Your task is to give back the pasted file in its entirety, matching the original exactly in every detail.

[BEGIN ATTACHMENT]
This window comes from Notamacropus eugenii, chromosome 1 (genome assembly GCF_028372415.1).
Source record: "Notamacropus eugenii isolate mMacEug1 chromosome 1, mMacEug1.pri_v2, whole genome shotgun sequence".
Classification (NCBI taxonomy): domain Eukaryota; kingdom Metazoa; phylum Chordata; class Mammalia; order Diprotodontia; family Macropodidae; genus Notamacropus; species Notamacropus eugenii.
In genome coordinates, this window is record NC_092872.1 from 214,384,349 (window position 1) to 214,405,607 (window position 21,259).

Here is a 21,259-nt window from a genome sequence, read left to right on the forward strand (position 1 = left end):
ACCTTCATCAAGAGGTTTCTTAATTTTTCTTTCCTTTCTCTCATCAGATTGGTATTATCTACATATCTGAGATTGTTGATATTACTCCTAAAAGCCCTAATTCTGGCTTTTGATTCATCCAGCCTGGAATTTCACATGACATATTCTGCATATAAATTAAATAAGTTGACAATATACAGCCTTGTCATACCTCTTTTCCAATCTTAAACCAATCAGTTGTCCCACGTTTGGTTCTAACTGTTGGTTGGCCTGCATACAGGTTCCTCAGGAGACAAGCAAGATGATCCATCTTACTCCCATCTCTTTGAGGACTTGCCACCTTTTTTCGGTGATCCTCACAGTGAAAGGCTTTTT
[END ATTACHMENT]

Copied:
This window comes from Notamacropus eugenii, chromosome 1 (genome assembly GCF_028372415.1).
Source record: "Notamacropus eugenii isolate mMacEug1 chromosome 1, mMacEug1.pri_v2, whole genome shotgun sequence".
Classification (NCBI taxonomy): domain Eukaryota; kingdom Metazoa; phylum Chordata; class Mammalia; order Diprotodontia; family Macropodidae; genus Notamacropus; species Notamacropus eugenii.
In genome coordinates, this window is record NC_092872.1 from 214,384,349 (window position 1) to 214,405,607 (window position 21,259).

Here is a 21,259-nt window from a genome sequence, read left to right on the forward strand (position 1 = left end):
ACCTTCATCAAGAGGTTTCTTAATTTTTCTTTCCTTTCTCTCATCAGATTGGTATTATCTACATATCTGAGATTGTTGATATTACTCCTAAAAGCCCTAATTCTGGCTTTTGATTCATCCAGCCTGGAATTTCACATGACATATTCTGCATATAAATTAAATAAGTTGACAATATACAGCCTTGTCATACCTCTTTTCCAATCTTAAACCAATCAGTTGTCCCACGTTTGGTTCTAACTGTTGGTTGGCCTGCATACAGGTTCCTCAGGAGACAAGCAAGATGATCCATCTTACTCCCATCTCTTTGAGGACTTGCCACCTTTTTTCGGTGATCCTCACAGTGAAAGGCTTTTT